It’s Not That Big of a Deal

We all know how darn hard it can be to witness our kid’s intense feelings without trying to stomp them out with a “Geez, don’t you think you’re getting worked up over nothing? it’s not THAT big of a deal.”

Oh, but it IS a big deal to them. A huge part of showing up for our teens when they’re upset actually comes down to keeping our own emotions in check. When we offer a flippant response to their authentic feelings or dismiss them by tossing out a condescending remark, we’re actually shutting down the conversation and giving our teens a valid reason NOT to come to us the next time they’re upset. 

You’ll Get Over It

If there’s one thing that can immediately shut down a conversation with our kids it’s when they think their feelings are being trivialized or generalized. “Middle school is tough on everyone. You’ll get over it just like everyone else.” 

There aren’t any “cookie-cutter” experiences in adolescence. No two teens’ experiences are the same. When you toss out a blanket “You’ll get over it” statement, you’re dismissing your teen’s feelings and sending a clear message that their experience doesn’t justify your time, attention, or a compassionate ear. 

This is What You Should Do

It’s so easy to jump in and fix our teen’s problems. But sometimes, that’s not what our kids need. Quite often, they’re not looking for us to fix their problems, they just need us to listen

Ask your teen, “Do you want to vent or are you looking for suggestions and solutions?” Let them decide whether they want your help. If not, sit and listen and let them get it off their chest. If they are looking for suggestions, tread lightly. Don’t offer them a roadmap, just a few tips. They need to figure some things out on their own. 

I’m Too Busy to Talk About This Now

Teens have a way of needing us when they need us and pretty much ignoring us when they don’t. They might not come to us as often as they once did, but when they DO come to us, they want our undivided attention.

While there are times you might not be able to drop everything and listen, when you can, you should.  Why? Because this time, your teen came to you. They could have turned to friends, a counselor, or even strangers they met online, but they didn’t – they chose you

If You Continue to Act Like This, There Will Be Consequences

It’s important to recognize that there may, in fact, be times when our teens’ frustrations and agitation get so out of hand that consequences should be put in place, i.e. they start name-calling, swearing, screaming with no end in sight, etc. But in more “normal” instances, we have to give them room to feel and be upset… room to have a really crummy day.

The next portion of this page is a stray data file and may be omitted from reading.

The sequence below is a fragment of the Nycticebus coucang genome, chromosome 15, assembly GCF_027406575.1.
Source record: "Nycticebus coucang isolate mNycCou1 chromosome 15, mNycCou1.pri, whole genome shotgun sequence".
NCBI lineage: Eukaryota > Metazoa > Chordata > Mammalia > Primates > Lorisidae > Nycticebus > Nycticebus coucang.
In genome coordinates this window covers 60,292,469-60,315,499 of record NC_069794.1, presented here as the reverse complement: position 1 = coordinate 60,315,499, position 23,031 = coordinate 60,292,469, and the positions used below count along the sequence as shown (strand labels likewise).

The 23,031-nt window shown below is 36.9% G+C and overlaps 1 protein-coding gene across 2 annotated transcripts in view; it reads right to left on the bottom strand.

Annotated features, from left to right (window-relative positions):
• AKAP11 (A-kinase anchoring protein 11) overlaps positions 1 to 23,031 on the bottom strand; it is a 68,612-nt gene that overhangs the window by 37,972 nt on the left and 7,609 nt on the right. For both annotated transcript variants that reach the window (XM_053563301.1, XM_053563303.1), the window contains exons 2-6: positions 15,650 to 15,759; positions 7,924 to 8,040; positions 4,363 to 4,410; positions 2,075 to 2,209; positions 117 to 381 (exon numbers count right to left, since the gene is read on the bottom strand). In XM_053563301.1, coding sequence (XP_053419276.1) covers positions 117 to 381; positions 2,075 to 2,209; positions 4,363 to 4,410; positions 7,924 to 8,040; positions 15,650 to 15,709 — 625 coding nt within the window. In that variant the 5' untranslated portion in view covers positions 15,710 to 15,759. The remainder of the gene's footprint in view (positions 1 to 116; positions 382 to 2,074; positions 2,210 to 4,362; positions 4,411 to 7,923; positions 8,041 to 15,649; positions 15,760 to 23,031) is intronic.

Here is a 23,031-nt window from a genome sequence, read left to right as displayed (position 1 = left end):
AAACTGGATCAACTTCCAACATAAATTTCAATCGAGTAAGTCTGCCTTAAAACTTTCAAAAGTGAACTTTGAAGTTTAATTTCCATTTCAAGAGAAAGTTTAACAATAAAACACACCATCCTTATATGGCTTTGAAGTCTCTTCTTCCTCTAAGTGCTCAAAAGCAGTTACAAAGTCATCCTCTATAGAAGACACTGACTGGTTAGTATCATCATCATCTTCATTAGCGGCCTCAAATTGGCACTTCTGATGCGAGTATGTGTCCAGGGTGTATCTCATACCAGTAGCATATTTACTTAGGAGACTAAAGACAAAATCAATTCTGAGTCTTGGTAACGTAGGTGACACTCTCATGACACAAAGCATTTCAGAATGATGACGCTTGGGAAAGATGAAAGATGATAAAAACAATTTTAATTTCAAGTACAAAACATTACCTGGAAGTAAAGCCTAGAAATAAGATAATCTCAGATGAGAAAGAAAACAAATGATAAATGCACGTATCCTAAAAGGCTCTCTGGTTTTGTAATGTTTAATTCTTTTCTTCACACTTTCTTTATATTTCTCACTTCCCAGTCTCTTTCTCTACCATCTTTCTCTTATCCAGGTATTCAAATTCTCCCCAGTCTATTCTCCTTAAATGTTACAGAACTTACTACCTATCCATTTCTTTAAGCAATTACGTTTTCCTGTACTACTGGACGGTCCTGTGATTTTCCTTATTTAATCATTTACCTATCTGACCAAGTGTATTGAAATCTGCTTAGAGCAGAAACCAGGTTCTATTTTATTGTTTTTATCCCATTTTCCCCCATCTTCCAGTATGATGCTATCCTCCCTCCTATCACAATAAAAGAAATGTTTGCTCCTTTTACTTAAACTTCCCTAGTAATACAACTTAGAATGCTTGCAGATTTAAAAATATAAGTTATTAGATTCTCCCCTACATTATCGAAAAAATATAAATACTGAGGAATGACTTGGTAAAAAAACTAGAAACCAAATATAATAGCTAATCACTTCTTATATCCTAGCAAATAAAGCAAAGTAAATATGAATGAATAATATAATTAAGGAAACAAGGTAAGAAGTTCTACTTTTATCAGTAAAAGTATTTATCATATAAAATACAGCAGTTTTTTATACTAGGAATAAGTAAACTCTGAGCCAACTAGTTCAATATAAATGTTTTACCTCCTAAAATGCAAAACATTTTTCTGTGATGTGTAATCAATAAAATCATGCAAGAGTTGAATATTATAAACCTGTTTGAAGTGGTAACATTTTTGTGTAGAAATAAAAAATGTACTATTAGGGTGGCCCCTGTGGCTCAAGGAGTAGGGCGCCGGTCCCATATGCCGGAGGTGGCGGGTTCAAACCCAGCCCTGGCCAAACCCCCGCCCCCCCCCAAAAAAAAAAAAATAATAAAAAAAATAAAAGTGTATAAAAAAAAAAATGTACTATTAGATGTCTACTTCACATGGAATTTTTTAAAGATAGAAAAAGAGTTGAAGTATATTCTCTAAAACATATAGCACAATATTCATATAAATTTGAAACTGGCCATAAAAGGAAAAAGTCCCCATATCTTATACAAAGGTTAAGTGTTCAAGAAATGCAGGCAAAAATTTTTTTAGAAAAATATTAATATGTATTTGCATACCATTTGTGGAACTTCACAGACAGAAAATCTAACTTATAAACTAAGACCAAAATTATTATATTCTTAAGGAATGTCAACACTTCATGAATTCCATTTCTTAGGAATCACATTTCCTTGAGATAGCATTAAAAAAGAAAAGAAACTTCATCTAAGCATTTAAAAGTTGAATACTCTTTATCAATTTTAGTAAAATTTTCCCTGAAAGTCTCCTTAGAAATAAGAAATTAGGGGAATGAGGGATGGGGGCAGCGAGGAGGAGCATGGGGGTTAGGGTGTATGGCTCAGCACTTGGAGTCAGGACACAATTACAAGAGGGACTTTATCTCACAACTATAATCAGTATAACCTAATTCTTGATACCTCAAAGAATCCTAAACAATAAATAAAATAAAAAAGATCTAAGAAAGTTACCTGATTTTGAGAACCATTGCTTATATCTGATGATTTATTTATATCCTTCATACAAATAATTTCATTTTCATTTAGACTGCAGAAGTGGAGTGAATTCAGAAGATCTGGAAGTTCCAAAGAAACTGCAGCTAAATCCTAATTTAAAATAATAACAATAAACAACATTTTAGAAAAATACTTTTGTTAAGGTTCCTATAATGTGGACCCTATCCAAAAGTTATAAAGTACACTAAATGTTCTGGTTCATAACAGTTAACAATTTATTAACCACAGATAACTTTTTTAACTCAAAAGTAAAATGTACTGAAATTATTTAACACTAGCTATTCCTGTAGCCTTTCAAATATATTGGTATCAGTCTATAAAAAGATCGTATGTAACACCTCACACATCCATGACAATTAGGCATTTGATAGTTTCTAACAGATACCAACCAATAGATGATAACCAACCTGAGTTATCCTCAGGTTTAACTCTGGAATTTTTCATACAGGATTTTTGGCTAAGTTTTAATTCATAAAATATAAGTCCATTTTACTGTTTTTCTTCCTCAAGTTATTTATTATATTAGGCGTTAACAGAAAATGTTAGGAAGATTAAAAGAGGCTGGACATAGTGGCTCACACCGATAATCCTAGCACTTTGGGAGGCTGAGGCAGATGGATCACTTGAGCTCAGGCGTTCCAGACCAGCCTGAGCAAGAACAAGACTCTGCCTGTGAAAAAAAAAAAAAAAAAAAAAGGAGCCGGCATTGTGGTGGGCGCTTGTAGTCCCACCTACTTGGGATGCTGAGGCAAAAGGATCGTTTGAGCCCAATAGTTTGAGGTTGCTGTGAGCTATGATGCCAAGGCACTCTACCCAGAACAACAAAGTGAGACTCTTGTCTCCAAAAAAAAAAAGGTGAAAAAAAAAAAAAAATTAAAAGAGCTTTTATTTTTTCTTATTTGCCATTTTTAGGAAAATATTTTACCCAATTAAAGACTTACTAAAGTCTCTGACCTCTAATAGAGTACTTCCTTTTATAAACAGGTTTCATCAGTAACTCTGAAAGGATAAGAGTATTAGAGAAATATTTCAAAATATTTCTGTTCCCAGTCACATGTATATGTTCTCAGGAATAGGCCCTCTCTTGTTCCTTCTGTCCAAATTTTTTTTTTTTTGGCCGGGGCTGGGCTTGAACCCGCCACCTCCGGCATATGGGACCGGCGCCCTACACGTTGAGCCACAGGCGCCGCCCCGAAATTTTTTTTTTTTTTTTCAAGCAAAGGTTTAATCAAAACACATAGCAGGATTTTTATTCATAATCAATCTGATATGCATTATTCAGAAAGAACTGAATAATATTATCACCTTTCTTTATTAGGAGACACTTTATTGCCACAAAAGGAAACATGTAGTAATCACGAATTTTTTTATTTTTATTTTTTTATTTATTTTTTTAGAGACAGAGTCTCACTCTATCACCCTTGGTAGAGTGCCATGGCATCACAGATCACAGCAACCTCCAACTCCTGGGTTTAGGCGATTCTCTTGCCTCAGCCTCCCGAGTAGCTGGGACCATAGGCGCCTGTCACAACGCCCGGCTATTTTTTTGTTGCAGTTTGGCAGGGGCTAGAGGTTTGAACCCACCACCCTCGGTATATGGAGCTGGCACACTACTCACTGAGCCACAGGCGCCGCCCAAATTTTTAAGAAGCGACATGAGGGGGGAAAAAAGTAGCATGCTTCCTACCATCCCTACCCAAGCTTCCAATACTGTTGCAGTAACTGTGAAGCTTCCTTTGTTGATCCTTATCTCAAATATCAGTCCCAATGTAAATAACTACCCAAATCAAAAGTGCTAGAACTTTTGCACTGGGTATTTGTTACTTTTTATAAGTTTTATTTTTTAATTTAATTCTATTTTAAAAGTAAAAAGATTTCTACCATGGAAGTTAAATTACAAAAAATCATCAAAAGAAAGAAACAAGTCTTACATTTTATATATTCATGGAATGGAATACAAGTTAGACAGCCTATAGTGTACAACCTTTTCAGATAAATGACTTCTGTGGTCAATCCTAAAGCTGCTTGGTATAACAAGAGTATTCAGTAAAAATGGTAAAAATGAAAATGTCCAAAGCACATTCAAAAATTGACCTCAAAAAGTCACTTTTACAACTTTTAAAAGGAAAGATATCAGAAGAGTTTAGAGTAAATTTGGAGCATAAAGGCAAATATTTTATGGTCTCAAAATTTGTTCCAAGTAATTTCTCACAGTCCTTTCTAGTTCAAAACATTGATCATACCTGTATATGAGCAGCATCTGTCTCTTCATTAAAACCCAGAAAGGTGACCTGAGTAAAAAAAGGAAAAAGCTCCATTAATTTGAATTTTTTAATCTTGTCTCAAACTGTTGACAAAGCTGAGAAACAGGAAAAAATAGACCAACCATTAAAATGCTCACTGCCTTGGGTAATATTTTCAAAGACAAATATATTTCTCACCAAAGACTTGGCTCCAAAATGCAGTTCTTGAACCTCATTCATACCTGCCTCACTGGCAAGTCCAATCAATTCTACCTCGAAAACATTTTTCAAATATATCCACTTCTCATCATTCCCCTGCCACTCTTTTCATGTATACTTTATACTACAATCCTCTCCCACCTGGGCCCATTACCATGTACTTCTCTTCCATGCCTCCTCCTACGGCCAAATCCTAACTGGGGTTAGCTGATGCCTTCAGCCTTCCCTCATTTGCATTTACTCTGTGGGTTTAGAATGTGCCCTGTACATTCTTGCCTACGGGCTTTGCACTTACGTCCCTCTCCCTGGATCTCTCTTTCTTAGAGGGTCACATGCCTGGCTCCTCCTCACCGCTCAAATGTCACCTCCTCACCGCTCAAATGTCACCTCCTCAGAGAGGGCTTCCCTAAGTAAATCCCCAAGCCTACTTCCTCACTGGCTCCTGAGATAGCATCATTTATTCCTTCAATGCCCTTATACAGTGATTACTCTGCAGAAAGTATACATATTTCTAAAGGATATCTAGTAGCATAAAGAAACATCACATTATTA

If things start to escalate, diffuse the situation by saying, “Clearly, you’re very upset. I want to help but not when you’re acting like this. When you’re calm we’ll revisit this conversation.” Then, walk away, leave the room, or take a drive. The conversation will be far more productive when you’re both clear-headed and calm.

As parents, it’s important to remember that ALL our teen’s feelings are valid – even if we don’t fully understand them. Their feelings belong to them and they have a right to feel how they feel. 

The more we validate our teen’s feelings and offer them a safe space to communicate them without being judged, criticized, or marginalized, the more they’ll continue to come to us and learn to identify their feelings, verbalize them and regulate their emotions in a healthy manner. 

Marybeth Bock, MPH, is Mom to two young adults and one delightful hound dog. She has logged time as a military spouse, childbirth educator, college instructor, and freelance writer. She lives in Arizona and thoroughly enjoys research and writing – as long as iced coffee is involved. Her work can be found on numerous websites and in two books. Follow her on Facebook and Instagram.


If you enjoyed reading, “What NOT to Say to Your Teen When They’re Upset: 8 Phrases to Avoid,” you might also enjoy reading:

How to Get Your Teen to Confide in You Even With the Big Stuff

Teen Boys: The Communication Barrier